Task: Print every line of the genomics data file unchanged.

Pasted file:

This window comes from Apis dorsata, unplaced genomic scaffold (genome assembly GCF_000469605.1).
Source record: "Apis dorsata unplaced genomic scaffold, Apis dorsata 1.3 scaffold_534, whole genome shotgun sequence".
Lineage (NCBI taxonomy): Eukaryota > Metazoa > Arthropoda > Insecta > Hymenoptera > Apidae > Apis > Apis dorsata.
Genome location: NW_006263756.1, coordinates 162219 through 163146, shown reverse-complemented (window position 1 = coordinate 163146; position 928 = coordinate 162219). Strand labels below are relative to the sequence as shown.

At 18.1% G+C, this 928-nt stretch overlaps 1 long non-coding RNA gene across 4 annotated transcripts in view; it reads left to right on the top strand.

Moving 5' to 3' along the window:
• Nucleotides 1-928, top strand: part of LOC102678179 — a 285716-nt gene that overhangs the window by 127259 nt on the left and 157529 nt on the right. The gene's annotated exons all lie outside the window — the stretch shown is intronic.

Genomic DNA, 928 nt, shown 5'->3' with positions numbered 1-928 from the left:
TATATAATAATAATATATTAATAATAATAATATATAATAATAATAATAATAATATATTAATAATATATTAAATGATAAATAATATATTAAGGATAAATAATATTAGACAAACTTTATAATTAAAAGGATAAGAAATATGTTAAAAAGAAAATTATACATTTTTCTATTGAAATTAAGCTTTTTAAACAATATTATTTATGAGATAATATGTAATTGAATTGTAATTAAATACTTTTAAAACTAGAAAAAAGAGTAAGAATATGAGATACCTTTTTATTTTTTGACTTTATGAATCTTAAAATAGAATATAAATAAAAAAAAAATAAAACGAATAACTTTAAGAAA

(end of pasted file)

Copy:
This window comes from Apis dorsata, unplaced genomic scaffold (genome assembly GCF_000469605.1).
Source record: "Apis dorsata unplaced genomic scaffold, Apis dorsata 1.3 scaffold_534, whole genome shotgun sequence".
Lineage (NCBI taxonomy): Eukaryota > Metazoa > Arthropoda > Insecta > Hymenoptera > Apidae > Apis > Apis dorsata.
Genome location: NW_006263756.1, coordinates 162219 through 163146, shown reverse-complemented (window position 1 = coordinate 163146; position 928 = coordinate 162219). Strand labels below are relative to the sequence as shown.

At 18.1% G+C, this 928-nt stretch overlaps 1 long non-coding RNA gene across 4 annotated transcripts in view; it reads left to right on the top strand.

Moving 5' to 3' along the window:
• Nucleotides 1-928, top strand: part of LOC102678179 — a 285716-nt gene that overhangs the window by 127259 nt on the left and 157529 nt on the right. The gene's annotated exons all lie outside the window — the stretch shown is intronic.

Genomic DNA, 928 nt, shown 5'->3' with positions numbered 1-928 from the left:
TATATAATAATAATATATTAATAATAATAATATATAATAATAATAATAATAATATATTAATAATATATTAAATGATAAATAATATATTAAGGATAAATAATATTAGACAAACTTTATAATTAAAAGGATAAGAAATATGTTAAAAAGAAAATTATACATTTTTCTATTGAAATTAAGCTTTTTAAACAATATTATTTATGAGATAATATGTAATTGAATTGTAATTAAATACTTTTAAAACTAGAAAAAAGAGTAAGAATATGAGATACCTTTTTATTTTTTGACTTTATGAATCTTAAAATAGAATATAAATAAAAAAAAAATAAAACGAATAACTTTAAGAAA